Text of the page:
“Just her name evokes the pursuit of excellence in education,” says Elder Toney Montgomery, a Tacoma pastor who has followed Jackson’s work for 20 years. “Her gravitas in the education community is because of her willingness to invest in something.”
Time and again when Jackson advocated for a law or initiative aimed at black children there was pushback. The refrain every time: Reforms needed to target all children of color.
Jackson was resolute. All children deserve a quality education, but African Americans have endured inequities not shared by other groups.
“They didn’t come here in the belly of a slave ship,” she says. “No other group had been stripped of their personhood. I am but three generations removed from slavery. Me…. By law we were not considered a whole person.”
After considerable debate on this point, in 2008 the Washington legislature created an advisory committee to specifically address the achievement gap for African American children. The plan crafted by the committee
called for the equitable distribution of the best teachers and for continued reporting of data disaggregated by race.
It was a win, to be sure. But Jackson was tracking education reform discussions in other communities and seeing bolder change. In particular, she was intrigued by Howard Fuller’s laser-focus on creating choices for black parents in Milwaukee.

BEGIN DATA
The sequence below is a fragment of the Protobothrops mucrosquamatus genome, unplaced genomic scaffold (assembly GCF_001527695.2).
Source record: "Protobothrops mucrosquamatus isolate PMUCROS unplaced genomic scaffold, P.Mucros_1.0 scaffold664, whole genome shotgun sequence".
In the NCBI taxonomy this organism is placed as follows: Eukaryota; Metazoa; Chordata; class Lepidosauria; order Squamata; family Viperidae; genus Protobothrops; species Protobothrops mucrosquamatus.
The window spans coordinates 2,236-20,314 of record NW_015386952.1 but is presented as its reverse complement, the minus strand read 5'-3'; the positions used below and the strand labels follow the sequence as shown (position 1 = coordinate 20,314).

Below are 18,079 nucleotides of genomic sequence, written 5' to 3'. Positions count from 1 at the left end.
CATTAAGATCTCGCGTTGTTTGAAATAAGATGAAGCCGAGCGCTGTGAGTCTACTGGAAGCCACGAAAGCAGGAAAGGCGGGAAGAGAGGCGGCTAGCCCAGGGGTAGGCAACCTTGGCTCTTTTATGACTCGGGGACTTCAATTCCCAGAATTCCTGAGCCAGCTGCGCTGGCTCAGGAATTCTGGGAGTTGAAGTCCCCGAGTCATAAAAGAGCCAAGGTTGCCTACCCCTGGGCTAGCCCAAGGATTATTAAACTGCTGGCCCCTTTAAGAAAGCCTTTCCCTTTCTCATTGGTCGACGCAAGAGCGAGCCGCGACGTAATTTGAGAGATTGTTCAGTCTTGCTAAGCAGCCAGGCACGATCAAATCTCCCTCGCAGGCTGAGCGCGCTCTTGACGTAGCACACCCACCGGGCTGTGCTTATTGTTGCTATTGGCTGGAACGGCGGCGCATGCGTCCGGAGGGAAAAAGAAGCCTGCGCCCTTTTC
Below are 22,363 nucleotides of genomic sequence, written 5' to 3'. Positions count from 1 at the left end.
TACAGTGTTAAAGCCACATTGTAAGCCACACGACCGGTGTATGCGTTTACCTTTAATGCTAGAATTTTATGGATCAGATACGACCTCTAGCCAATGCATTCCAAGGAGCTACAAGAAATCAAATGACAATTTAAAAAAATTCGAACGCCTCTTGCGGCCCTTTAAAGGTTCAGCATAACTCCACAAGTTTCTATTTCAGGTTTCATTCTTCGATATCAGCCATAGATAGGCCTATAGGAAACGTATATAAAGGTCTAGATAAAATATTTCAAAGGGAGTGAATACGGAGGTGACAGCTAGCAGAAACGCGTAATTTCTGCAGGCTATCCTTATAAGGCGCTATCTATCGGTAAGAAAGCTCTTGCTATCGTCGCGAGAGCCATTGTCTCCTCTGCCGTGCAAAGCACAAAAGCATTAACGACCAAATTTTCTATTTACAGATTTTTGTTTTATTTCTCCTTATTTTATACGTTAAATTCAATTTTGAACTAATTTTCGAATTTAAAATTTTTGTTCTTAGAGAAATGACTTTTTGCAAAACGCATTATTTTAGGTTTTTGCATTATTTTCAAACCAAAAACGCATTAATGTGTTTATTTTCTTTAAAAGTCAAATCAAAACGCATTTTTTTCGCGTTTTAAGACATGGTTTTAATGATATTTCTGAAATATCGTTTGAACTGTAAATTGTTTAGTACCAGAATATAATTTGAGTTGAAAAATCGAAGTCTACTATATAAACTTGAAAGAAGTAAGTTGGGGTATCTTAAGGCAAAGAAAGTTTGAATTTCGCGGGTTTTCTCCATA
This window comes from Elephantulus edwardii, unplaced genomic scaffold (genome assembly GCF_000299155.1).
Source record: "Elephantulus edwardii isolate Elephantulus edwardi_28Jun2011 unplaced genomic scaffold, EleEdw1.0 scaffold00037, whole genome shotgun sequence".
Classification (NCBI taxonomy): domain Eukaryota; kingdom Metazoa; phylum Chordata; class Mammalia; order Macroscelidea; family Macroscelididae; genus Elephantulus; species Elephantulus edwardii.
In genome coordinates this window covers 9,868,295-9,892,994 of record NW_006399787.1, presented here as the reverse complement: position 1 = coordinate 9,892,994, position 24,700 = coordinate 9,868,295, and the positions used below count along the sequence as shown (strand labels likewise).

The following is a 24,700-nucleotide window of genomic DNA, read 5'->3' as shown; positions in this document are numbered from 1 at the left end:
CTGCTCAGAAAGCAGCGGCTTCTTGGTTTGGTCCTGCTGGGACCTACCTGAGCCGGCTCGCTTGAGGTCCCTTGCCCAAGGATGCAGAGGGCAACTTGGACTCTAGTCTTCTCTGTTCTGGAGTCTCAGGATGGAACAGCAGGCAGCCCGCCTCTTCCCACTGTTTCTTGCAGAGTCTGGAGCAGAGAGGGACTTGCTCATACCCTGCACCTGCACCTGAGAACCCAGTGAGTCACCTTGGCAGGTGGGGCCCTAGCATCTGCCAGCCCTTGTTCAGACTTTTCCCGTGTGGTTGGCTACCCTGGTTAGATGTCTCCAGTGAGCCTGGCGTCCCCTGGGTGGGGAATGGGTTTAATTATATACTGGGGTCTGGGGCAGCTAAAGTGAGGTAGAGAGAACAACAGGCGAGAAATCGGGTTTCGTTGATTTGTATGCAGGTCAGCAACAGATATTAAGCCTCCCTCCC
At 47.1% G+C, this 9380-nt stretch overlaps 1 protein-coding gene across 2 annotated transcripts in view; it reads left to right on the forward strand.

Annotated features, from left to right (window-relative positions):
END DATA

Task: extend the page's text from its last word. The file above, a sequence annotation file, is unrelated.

Not only were some of that city’s charter schools outperforming their district brethren with black children, they were exerting pressure on the entire system to do better.
“I thought, ‘If we could prove with these charter schools that these kids are capable of learning, I have no doubt we will have people knocking down that door,’” says Jackson. “It will result in all schools doing better because the monopoly will get broken up.”
Washington voters rejected charter school initiatives in 1996 and 2000. In 2004, a charter schools bill passed the legislature and was signed into law by then-Gov. Gary Locke but the statewide teachers uion filed for a ballot referendum and voters defeated the measure at the polls. Various other charter bills never made it out of the legislature. When a ballot initiative creating the first schools finally passed in 2012, the state’s black leaders were still skeptical.
Their fear: That charters would serve as a vehicle for further white flight, much in the way that the “segregation academies” of the 1960s and ’70s allowed whites to end-run court-ordered integration.
“People of my generation in the South, we saw how white folks set up military academies, all kinds of programs to take their kids out of traditional public schools so they would not go to school with black kids,” says Jackson. “So black people thought that’s what charters were, a way for white people to leave the public schools.”